At a time when major European ports are grappling with critical congestion levels, increased berthing delays and slow-ship working on severely jammed quays will result in carriers announcing a high number of blanked sailings from Asia in August and September.

Source: The Loadstar

ILWU-PMA Could Reach Contract Agreement in August-September Sources Say

Sources close to the West Coast longshore labor negotiations believe that a deal could materialize in August or September with little disruption on the docks. Those who agree with this sentiment said recent joint statements from the International Longshore and Warehouse Union (ILWU) and the Pacific Maritime Association (PMA) to keep cargo moving and operations normal at the ports “until an agreement can be reached” had eased concerns.

Others are skeptical and unconvinced the process will proceed smoothly despite intense pressure on both labor and management from the Biden administration to get a deal done without further slowing container flow through West Coast ports.

More than 150 trade associations wrote in a July 1 letter to President Joe Biden, “Even with the recent joint statement, supply chain stakeholders remain concerned about the potential for disruption, especially without a contract or an extension in place. Unfortunately, this concern stems from a long history of disruptions during previous negotiations.”

Among sources close to the talks however, there is a growing consensus that that the potential for large-scale disruption is fading as the two sides proceed deeper into the negotiations. Stakeholders are also reassured by ongoing, intensive engagement by Biden administration officials.

Risks do remain but optimistic stakeholders are assuming that major issues including automation and compensation can be resolved at the negotiating table.

Source: Journal of Commerce

Warnings of ‘Nationwide Logjam’ in U.S. as Railroad Cargo Backs up

Port of Los Angeles’ Executive Director, Gene Seroka, has warned of a major risk to the U.S. supply chain if rail service is not improved. The pileup of containers at Southern California terminal yards sitting for nine days or more is now higher due to the lack of rail service to handle import cargo. “All eyes are focused on improving the rail product. Full stop. The bottom line is that we must take action on this issue immediately to avoid a nationwide logjam,” Seroka warned.

Los Angeles reported the highest-performing June on record. Year-on-year (y/y/), it was up less than 1% but compared to the prior five-year average for the same month, volumes were up 15%. Imports were down -5% y/y but up 12% from the five-year average. Compared to May, June imports were down -11% however, ships with a total capacity of 91,664 TEUs were waiting in Los Angeles’ offshore queue at the end of June (see Figure 1).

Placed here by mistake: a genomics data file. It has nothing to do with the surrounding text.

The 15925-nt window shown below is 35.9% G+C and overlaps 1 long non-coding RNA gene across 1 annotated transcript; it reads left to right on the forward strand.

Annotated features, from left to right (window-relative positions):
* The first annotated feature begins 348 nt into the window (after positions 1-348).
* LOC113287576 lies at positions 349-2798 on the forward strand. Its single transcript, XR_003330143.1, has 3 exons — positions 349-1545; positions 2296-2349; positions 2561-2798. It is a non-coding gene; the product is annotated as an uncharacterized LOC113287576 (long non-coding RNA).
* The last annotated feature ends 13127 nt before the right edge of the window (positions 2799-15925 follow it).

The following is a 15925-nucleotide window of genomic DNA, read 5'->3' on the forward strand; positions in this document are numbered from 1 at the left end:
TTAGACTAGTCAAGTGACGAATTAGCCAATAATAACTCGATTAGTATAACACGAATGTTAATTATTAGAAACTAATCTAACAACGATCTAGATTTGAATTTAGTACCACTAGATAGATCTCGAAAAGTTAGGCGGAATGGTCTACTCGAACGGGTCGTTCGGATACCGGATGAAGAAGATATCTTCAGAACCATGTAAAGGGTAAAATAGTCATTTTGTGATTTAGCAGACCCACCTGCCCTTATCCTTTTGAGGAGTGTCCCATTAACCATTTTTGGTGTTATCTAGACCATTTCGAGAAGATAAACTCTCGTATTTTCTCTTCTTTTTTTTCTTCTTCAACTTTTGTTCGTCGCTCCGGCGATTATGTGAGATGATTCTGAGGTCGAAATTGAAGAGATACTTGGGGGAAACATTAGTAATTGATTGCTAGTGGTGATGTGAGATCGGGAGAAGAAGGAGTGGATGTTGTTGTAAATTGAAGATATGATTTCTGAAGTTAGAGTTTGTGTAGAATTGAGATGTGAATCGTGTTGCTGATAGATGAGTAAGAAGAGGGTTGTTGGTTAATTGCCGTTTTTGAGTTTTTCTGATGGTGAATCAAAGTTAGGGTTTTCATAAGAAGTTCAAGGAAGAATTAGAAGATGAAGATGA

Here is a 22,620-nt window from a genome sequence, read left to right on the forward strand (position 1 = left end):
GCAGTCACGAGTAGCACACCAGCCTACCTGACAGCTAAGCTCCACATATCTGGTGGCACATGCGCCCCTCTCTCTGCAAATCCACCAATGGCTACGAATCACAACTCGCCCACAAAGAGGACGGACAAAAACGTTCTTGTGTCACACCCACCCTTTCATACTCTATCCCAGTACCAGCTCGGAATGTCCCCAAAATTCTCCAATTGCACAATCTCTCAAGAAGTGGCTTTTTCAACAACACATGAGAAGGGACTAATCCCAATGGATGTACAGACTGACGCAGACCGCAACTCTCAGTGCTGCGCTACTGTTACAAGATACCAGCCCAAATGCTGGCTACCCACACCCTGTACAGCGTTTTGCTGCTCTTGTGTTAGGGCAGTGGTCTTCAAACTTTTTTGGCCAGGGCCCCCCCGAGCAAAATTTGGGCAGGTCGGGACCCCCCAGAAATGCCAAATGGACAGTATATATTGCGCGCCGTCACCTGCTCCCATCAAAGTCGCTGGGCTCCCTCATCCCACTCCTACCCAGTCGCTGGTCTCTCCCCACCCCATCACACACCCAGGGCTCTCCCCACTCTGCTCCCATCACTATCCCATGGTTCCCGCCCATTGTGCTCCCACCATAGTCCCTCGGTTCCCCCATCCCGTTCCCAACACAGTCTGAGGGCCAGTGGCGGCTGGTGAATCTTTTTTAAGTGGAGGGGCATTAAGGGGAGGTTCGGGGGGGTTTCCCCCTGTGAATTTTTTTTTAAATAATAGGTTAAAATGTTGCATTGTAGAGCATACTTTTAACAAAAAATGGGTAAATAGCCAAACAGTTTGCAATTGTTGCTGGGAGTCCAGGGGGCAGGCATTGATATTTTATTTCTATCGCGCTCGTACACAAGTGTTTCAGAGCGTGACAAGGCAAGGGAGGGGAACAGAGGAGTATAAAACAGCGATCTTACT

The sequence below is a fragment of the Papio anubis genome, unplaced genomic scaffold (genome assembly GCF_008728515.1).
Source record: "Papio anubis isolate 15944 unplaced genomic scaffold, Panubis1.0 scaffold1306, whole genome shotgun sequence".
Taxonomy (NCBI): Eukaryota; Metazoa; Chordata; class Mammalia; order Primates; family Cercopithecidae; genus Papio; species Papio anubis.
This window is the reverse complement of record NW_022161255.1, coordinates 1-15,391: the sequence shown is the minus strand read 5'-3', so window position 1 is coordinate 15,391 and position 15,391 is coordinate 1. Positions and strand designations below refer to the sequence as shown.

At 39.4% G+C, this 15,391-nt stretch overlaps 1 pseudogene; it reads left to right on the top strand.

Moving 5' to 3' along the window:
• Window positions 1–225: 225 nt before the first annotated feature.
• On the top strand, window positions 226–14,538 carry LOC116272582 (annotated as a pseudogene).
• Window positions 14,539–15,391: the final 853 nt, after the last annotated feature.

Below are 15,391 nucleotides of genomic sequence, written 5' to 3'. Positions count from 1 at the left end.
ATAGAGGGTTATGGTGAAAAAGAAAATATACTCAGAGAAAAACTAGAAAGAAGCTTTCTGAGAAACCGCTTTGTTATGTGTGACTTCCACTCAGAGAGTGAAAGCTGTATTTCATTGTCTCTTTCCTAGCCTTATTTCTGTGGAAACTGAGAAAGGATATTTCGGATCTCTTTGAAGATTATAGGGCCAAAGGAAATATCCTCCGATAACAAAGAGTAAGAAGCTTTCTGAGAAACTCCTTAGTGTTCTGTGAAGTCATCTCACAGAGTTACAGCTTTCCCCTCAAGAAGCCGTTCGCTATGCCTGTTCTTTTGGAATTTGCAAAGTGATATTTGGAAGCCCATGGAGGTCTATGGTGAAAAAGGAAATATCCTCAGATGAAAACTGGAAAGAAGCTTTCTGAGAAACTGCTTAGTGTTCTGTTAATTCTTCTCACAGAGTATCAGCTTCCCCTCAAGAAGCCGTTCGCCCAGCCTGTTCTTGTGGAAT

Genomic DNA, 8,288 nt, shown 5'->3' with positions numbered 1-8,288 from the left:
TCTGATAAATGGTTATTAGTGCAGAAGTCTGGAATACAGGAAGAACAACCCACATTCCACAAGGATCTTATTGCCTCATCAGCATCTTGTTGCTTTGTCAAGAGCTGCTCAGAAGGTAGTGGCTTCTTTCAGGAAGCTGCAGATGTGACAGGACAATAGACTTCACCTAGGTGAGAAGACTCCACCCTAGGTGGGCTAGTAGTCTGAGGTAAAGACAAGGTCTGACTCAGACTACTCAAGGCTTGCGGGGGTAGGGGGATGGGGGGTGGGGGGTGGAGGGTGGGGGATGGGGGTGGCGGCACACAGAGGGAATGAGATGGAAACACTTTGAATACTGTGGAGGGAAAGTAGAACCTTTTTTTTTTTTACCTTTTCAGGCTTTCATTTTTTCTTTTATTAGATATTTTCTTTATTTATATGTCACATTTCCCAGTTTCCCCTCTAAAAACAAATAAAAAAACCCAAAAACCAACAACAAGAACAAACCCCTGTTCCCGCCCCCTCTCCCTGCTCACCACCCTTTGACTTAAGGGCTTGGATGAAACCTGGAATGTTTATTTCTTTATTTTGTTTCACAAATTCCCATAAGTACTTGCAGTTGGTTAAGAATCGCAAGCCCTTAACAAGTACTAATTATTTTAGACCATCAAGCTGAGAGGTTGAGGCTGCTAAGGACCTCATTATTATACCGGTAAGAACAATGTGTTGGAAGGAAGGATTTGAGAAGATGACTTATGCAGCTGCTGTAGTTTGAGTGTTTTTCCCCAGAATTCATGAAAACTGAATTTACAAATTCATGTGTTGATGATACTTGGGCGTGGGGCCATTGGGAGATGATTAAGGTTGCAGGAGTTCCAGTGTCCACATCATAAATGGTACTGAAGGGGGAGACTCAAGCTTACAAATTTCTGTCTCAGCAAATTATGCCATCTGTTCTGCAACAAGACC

Asked during the press conference whether the decline in June imports versus May was due to rail issues that limited terminals’ capacities and their ability to unload ships faster, Seroka replied, “If we’re not moving in sync, we’ve got to handle containers more than once and that takes time and money and it takes efficiencies out of the system. So, if we have these 20,000 aging rail containers [dwelling nine days or more] on the ground, sure, it causes problems.”

Seroka said that current conditions for terminal congestion is “nowhere near the inundation of containers on these terminals in the fourth quarter [of 2021].” He emphasized that the long-dwelling containers are mostly bound for rail transport, which was not the case in Q4 2021. “The rail cargo sitting nine days or longer now makes up 75% of all our aging cargo, which is why I’m advocating that we need to kick it into gear to get this problem solved. Everyone has a role to play. Cargo owners must pick up their boxes at inland rail terminals faster than they are today. The railroads need to get crews and engine power and rail cars back to the West Coast faster. And the marine terminals, shipping lines and ports need to provide key data to help prioritize the evacuation of this cargo.”

Seroka expects peak season to be strong but ‘tapered’ version of last year. “The volume you’re seeing coming through right now was ordered about three or four months ago. The cargo that’s going to come over during the next couple of months is going to look different,” he said.

Source: American Shipper